Clever Re-purposing of a Power Drill Results in a Mini Wood Lathe

Power Drill Wood Lathe

Ever use a lathe? No? Neither had [Jack Hauweling], but that didn’t stop him from building his own and learning how!

Lathes are a lot of fun, especially for small wood working projects. Using mostly wood and a few small pieces of hardware, [Jack] was able to build one in an afternoon that works quite well!

He’s using a cheap corded power drill to drive the work piece, but what we really like is how he made the spur center and spur live center out of a few pieces of threaded rod and a standoff. It’s a simple system that lets him secure the work piece fairly easily simply by tightening the threaded shaft of the live center.

In the video after the break he goes through the entire build process and even shows off his first attempts at using the lathe — he actually was able to make a very nice tool grip on his third try!

Too much work? Well, you could always print it… Personally we prefer this giant treadle powered wood lathe though, if your going to go to that much effort.

[Thanks Jeremy!]

Comments

  1. Great project. I’m curious if the stationary tail stock rubs against the wood causing much heat. It sure doesn’t look like a problem in the video but could that eventually burn the wood or cause any difficulties?

    • Tony says:

      Nah, all wood lathes do that. A bit of a grease in the hole is a good idea (if you could be bothered).

      You can get centers that have bearings (rolling centers) but they’re mainly for metal lathes, and usually only found one wood ones if you have excess cash (and like to show off). (Ok, they’re becoming more common as they’re pretty cheap these days.)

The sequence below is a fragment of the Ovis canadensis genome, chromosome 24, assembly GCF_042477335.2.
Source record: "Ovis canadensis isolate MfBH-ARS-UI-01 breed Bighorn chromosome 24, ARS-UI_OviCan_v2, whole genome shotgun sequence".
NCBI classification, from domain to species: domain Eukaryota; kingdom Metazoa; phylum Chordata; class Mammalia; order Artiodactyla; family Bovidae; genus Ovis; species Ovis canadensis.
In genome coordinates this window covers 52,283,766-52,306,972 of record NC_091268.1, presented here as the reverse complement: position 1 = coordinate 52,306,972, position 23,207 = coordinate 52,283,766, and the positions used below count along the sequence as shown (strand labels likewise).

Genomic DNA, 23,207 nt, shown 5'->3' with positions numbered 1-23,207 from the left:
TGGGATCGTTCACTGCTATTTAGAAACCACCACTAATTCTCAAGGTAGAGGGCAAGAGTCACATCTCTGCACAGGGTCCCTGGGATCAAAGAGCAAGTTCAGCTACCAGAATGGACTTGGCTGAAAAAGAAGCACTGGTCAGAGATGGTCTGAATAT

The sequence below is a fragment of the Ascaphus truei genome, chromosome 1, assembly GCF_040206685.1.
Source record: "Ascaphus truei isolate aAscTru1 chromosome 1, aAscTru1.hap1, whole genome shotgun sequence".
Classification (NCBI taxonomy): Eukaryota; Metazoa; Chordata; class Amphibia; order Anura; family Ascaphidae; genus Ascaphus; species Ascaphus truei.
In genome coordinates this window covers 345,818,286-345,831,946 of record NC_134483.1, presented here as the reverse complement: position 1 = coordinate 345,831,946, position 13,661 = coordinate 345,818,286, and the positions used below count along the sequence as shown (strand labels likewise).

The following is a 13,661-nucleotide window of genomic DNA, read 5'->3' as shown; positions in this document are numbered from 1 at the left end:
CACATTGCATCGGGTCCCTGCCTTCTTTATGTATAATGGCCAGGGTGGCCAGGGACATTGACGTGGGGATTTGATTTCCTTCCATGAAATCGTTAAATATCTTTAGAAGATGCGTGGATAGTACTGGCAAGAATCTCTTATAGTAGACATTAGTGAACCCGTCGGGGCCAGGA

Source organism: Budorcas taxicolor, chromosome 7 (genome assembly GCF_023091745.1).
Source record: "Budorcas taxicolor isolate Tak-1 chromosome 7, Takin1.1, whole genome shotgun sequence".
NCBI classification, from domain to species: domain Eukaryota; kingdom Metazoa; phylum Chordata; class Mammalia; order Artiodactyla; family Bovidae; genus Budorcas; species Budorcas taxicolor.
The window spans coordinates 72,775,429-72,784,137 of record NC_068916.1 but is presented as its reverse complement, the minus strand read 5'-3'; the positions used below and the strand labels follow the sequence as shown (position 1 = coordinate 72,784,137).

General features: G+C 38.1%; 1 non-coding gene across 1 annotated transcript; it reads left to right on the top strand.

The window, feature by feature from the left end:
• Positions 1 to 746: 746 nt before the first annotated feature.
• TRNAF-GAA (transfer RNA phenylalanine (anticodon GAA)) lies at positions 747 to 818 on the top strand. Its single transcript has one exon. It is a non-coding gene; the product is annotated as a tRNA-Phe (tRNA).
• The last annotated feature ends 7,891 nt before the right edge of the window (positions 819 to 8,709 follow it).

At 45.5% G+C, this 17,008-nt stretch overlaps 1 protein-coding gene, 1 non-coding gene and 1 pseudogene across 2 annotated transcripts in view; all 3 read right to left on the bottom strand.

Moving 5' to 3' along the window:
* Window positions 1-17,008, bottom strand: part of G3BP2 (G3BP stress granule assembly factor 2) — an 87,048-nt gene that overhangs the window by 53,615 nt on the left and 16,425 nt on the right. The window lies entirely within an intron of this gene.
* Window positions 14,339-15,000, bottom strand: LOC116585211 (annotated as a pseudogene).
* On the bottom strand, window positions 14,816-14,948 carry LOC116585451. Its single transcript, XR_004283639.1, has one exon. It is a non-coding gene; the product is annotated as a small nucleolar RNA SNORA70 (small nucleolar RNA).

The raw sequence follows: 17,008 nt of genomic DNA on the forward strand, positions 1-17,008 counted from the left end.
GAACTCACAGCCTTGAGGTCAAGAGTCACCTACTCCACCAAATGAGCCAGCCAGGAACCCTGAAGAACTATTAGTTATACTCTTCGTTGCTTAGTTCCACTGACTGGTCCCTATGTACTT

• Pete says:

        Definitely not all wood lathes! Most modern wood lathes (including mine) come with a live (rotating) center for the tail stock. But its safe to say the first several thousand years worth of wood lathes were all equipped with dead centers, and they work well enough.

        • Tony says:

          As I said, becoming more common…

          • John says:

            Well.. more became common decades ago.

            For a treadle lathe or a pole lathe a dead centre is essentially just a point to stick in the wood. They donlt revolve the wood very fast. But outside demonstrations and heavy duty traditionalists. It’s gonna have a motor attached.

            For anything with a motor, which can be used to spin wood a few thousand RPM, a live centre is needed to stop the wood burning.

            Price.. £20 up to silly money for models with heavy duty bearings and interchangeable points.

      • John says:

        A live center is one with a bearing. A dead center is one like in the video that is stationary. And even the $120 harbor freight wood lathe comes with a live center, so the idea that it’s some showy accessory is ridiculous. They aren’t becoming common, dead centers are ancient history.

  2. Nick says:

    This is awesome! Props to the guy for having a need and fulfilling it in such a neat cheap and easy way!

  3. Galane says: